And I have to say that some of what I heard, including several incidents to which Nathalie had responded, hit me very hard, especially the affects the PTSD was having on her. Little did I know I was one of very few people who crossed the line and spoke with Nathalie about her PTSD. I also didn’t know it at that time, but the conversation we were having about PTSD that evening would eventually help to save Nathalie’s life.

The conversation wasn’t about just the events that caused Nathalie to develop PTSD, but also what was happening to her mentally and physically because of it. I was not expecting to hear how much PTSD disrupted her life or the extent to which it had changed her abilities to do what would appear on the outside to be normal, easy, everyday tasks that most of us take for granted.

I remember on one occasion I chatted on the phone with Nathalie while she grocery shopped so I could provide a distraction from others who might encroach on her “bubble” at the checkout, so she would know there was someone with her whom she trusted. I remember thinking how horrible it must be to live that way, wondering if you are going to get through the day. Surely there must be some coverage and help available, I thought. It quickly became clear that it wasn’t that easy.

Wayne was one of the few people who dared ask or talk to me about PTSD and I felt that 100 pounds lifted off my shoulders because finally I could talk to someone.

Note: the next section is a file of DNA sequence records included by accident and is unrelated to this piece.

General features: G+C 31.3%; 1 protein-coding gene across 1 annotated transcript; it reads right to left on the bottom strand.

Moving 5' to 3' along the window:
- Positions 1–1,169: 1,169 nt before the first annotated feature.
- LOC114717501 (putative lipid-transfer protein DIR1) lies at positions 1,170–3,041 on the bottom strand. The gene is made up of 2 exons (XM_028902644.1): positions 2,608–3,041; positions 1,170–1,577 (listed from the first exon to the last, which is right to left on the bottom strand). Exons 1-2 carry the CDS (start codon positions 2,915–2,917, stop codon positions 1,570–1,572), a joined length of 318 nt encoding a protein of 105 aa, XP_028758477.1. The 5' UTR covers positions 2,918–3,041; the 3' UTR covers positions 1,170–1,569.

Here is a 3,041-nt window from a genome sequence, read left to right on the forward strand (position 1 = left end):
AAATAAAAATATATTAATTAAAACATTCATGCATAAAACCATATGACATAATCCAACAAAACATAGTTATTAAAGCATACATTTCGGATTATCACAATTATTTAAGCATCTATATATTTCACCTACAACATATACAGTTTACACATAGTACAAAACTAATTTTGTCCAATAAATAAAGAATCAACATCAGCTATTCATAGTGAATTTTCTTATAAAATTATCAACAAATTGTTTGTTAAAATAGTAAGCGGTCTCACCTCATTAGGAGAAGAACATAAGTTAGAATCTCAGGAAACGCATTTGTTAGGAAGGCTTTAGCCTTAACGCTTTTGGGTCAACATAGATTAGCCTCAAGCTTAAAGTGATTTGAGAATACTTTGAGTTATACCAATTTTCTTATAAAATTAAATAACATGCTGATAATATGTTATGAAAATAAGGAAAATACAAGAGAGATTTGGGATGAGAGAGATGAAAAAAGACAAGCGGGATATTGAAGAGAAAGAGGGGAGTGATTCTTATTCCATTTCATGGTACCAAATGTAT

Being asked questions and talking made me lose some sense of loneliness and isolation.

I’ve learned that there are two ways PTSD can kill you: the first way, you’re alive, slowly dying inside as PTSD controls the every essence of you; the second is suicide.

Living with PTSD and not knowing or understanding what was happening to me was extremely difficult and frightening. However, once I was diagnosed by qualified medical personnel, my life became easier to manage.

When I got the diagnosis I didn’t do a happy dance in the doctor’s office, but the diagnosis gave me hope.

I have PTSD.

PTSD does not have me.

PTSD does not define me.

PTSD is not about what’s wrong with me, it’s about what happened to me.

After proper diagnosis in summer of 2014, I went in November to a private therapy centre called La Vigile. It was also there, that because of a trigger, I discovered I had PTSD from Lac-Megantic. One of the biggest things I learned was that with each traumatic event in my life, I was stripped of the feeling of safety; this changed how I see the world and I now constantly watch over my shoulder, which is known as hyper arousal.

The following is my day-to-day life, before and after diagnosis.

My first battle is realizing that my eyes are open and I have to get up and face the day. I’m always scared of what the day will bring – or do – to me.


  • I have insomnia, but when I do sleep, I get cold sweats so badly I need to change my clothes and sheets.
  • I keep lights on all over the house; darkness is now frightening.
  • I self-medicate with prescription drugs but when this was not enough, my best friend became tequila and then more alcohol took over.
  • I had little or no appetite because of my high level of anxiety.
  • I rarely dine in restaurants because I can’t stand crowds and noises. If I go, my back needs to be against the wall so I can see all around me at all times. I have to have at least one direct route to an exit and I always have two exit plans that I go over and over and over in my head during the dinner. You think I enjoy dinner like this?